Asset – A generic term describing any creative elements pertaining to the company’s official branding. See Creative Elements.
Brand – A company’s purpose, visualized;
Brand Harmonization – Ensuring that all products in a particular brand range have a consistent name, visual identity and, ideally, positioning across a number of geographic or product/service markets.
Brand Identity – The expression of a business and can be flexible and evolutionary, changing as the company grows. It’s the face of your business. It represents your company’s values, services, ideas and personality. It can generate loyalty from your clients and make your employees proud to work for you.
Brand Personality – A set of human characteristics that are attributed to a brand name. A brand personality is something to which the consumer can relate, and an effective brand will increase its brand equity by having a consistent set of traits.
Brand Value (Brand Equity) – The value premium that a company realizes from a product with a recognizable name as compared to its generic equivalent. Companies can create brand equity for their products by making them memorable, easily recognizable and superior in quality and reliability.
Collateral – the collection of media used to promote the brand and support the sales and marketing of a product or service. It’s the tangible evidence of the brand, designed congruent with the brands core values and personality.
Convention – In the context of a ‘design convention,’ a convention is a standardized and proper method or way of doing something.
Creative Elements – logos, slogans, colors, shapes, typefaces or fonts, characters, celebrities, jingles and/or music, sounds, advertising style, tastes, textures and scents or other items created to be used as official company items. Many creative elements have the potential to become distinctive assets. However merely using one of the elements described above as part of your brand identity does not necessarily mean it is an ‘asset’ for your brand. For an element to be an asset, it needs to meet two criteria: uniqueness and prevalence.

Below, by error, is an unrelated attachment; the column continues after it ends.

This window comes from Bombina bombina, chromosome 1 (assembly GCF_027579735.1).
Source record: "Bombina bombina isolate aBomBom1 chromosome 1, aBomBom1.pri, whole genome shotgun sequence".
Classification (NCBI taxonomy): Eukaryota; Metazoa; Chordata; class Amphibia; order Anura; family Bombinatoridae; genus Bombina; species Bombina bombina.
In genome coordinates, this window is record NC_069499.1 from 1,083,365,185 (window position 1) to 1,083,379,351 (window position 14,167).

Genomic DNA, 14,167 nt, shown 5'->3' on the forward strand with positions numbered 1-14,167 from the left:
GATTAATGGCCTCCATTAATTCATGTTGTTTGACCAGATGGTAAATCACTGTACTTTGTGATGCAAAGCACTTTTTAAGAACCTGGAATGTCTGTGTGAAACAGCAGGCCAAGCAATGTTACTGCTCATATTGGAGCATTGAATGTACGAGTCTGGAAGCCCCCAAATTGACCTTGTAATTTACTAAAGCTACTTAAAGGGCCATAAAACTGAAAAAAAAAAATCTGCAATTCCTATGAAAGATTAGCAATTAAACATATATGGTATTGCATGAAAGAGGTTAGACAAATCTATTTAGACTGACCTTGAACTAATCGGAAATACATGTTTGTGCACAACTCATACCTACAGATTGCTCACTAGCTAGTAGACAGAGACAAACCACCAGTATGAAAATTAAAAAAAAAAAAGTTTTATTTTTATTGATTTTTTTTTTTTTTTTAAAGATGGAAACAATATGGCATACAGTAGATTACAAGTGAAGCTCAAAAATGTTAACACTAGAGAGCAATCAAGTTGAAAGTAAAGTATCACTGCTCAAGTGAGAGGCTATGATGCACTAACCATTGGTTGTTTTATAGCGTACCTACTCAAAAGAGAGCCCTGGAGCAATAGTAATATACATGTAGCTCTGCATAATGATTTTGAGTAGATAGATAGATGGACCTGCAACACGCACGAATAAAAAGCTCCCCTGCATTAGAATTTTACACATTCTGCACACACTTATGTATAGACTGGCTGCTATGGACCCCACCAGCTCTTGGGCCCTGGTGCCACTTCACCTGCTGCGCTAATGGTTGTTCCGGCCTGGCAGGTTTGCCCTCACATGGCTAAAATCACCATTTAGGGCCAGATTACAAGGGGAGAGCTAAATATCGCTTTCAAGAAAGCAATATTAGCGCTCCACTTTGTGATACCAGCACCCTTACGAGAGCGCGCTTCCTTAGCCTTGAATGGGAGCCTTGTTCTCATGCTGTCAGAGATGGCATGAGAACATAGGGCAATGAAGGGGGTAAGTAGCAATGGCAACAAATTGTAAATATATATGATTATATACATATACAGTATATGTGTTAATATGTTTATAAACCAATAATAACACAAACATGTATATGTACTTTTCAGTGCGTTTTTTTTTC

Distinctive Asset – Distinctive assets are non brand-name elements that are able to evoke the brand in the memory of consumers. Some of the most famous examples include the Nike ‘swoosh’, the Aflac duck and Mastercard’s priceless advertising. All of these elements are able to represent their brand name without needing any other prompting.
Intangibles – Incapable of being touched. Intangible assets include: trademarks, copyrights, patents, design rights, proprietary expertise, databases, etc. Intangible brand attributes include: brand names, logos, graphics, colors, shapes and smells.
Intellectual Property – Also referred to as IP, Intellectual Property covers any inventions, literary and artistic works, symbols, names, images, and designs used in commerce.
Logo – The mark that makes a company identifiable, much as names give people a place in the world.
Tangibles – Capable of being touched. Tangible assets may include: manufacturing plant, bricks and mortar, cash, investments, etc. Tangible brand attributes may include: the product and its packaging. Tangible brand values may include: useful qualities of the brand known to exist through experience and knowledge.
Visual Identity – What a brand looks like, including, among other things, its logo, typography, packaging and literature systems.